Like the trio of most recent Bordeaux vintages, two decades ago all the talk was of the ’88s, ’89s and ’90s. John Stimpfig looks at how their fortunes have fared as investments
History appears to be repeating itself in Bordeaux as reports of a stellar 2010 crop filter back to the UK. It looks like being the region’s third consecutive good to great vintage, mirroring a similar trio in 1988, ’89 and ’90.
A decade ago, most critics favoured 1990 over 1989, but all agreed they were both terrific. Decanter’s Michael Broadbent, for instance, gave both vintages five stars, while the ’88 merited four.
Some legendary, ageworthy wines emerged from this golden era. For Sotheby’s Serena Sutcliffe MW, the standouts include both the ’89s from Haut-Brion and La Mission as well as Pétrus in both ’89 and 1990. ‘Initially, I favoured the ’89 over the ’90. But now, it’s difficult to rate either vintage above the other. Both are drinking exceptionally well and
will continue to for many years.’
And what about the 1988s? ‘Foryears, they were as tough as old boots,’ says Tom Jenkins of Justerini & Brooks. ‘But now they’ve started to come round, having shed a lot of tannin. They’re good wines, though perhaps not desperately exciting.Enjoy them now because they’reprobably not going to get any better.’
Others are more positive about the vintage, including Christian Seely of Pichon-Longueville. ‘If you compared our 1988, ’89 and ’90 a few years ago, most people would have preferred the younger wines. But today, opinions are divided. I love all three, but the ’88 is now really coming out to play.’
1990 was always considered the investment vintage of the three, followed by the ’89. This was largely due to an unusual combination of exceptional quality and low release prices in 1991 – thanks to the first Gulf War and a UK recession.
While the investment funds have exposure to the top wines of both the ’89 and ’90 vintages, it is almost impossible to find any ’88s in their portfolios. ‘It’s not a vintage we’d consider. I’m sure there are some good wines for price-conscious drinkers but it’s not on our radar,’ says Chris Smith of the Wine Investment Fund.
This is certainly true when you compare the prices of the 1988s to the ’90s – on average, the ’88s are less than half the price. But when you look at the recent figures for all three vintages, a surprising picture emerges. According to Liv-ex, the worst-performing vintage of thethree is the ’90. Top is the ’89.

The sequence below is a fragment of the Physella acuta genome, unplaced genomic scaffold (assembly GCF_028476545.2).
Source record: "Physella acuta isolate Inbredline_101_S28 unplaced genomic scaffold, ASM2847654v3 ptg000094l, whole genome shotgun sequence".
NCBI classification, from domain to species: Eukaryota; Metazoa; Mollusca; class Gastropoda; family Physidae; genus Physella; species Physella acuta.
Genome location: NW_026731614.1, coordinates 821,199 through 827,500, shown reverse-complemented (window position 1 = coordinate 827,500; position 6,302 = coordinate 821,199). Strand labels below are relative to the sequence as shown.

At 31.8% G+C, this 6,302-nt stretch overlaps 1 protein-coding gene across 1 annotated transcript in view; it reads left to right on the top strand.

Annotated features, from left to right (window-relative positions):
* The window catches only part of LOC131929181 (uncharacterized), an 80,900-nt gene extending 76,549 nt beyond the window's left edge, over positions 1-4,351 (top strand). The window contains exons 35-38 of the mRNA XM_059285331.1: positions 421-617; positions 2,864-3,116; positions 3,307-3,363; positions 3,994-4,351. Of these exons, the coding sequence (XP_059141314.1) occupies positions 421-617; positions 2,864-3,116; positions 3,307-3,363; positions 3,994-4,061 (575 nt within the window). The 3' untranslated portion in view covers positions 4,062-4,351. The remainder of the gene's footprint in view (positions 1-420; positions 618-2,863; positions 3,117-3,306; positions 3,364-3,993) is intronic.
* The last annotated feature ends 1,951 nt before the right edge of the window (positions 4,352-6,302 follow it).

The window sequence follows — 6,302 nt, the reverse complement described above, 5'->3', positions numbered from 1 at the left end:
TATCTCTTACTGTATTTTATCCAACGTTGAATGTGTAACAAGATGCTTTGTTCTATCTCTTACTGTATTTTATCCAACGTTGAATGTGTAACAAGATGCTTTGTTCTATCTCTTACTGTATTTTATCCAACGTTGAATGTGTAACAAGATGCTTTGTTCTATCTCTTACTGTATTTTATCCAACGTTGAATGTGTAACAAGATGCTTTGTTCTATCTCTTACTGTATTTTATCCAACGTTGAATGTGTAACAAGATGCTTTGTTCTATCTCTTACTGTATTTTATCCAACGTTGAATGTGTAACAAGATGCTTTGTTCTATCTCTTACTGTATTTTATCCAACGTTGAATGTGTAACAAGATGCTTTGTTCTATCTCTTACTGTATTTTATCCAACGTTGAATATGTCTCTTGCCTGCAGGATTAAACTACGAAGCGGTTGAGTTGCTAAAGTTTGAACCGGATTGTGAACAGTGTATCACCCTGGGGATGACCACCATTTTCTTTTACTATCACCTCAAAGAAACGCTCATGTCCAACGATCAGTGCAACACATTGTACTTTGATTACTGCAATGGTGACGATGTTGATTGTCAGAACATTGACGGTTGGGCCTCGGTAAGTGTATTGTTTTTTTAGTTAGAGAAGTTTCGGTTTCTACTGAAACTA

Over the past four years, the top ’89s have moved up by an average of 74%, while the ’88s have accelerated
by 70% over the same period. The ’90s, by contrast have moved up by just 55% – a big underperformance.
Will Beck, fund manager at Wine Asset Managers, says 1990 is easily the worst performer of all so-called investment-grade vintages between 1982 and 2005, followed by the ’89s.
One reason why the ’88s have done so well is that they started at a much lower base. Another is that prices still look relatively cheap and the wines are starting to be consumed by traditional collectors.
But why have the ’90s done so badly? Parker liked the vintage, but there is a dearth of high-scoring wines. Only Margaux and Montrose can claim perfect, 100-point scores. But perhaps the biggest reason why the lid has been kept on prices is that Asia doesn’t ‘do’ older vintages.
‘There are some lovely wines from 1988, ’89 and ’90,’ says Ed Byrne of Armit. ‘But we are having
difficulty selling them to China. They want younger vintages and key brands. If a wine doesn’t meet both of these criteria, then it will almost invariably trade at a discount.’
What will drive up prices is that these wines are drinking well now and look extremely good value against more recent vintages. The ’88s continue to appeal to drinkers, while top investment-grade wines from ’89 and ’90 will gather steam as corks are pulled. Take the 100-point 1990 Margaux at £9,000 a case – less than the unbottled 2009.‘A screaming buy,’ says Beck.
Written by John Stimpfig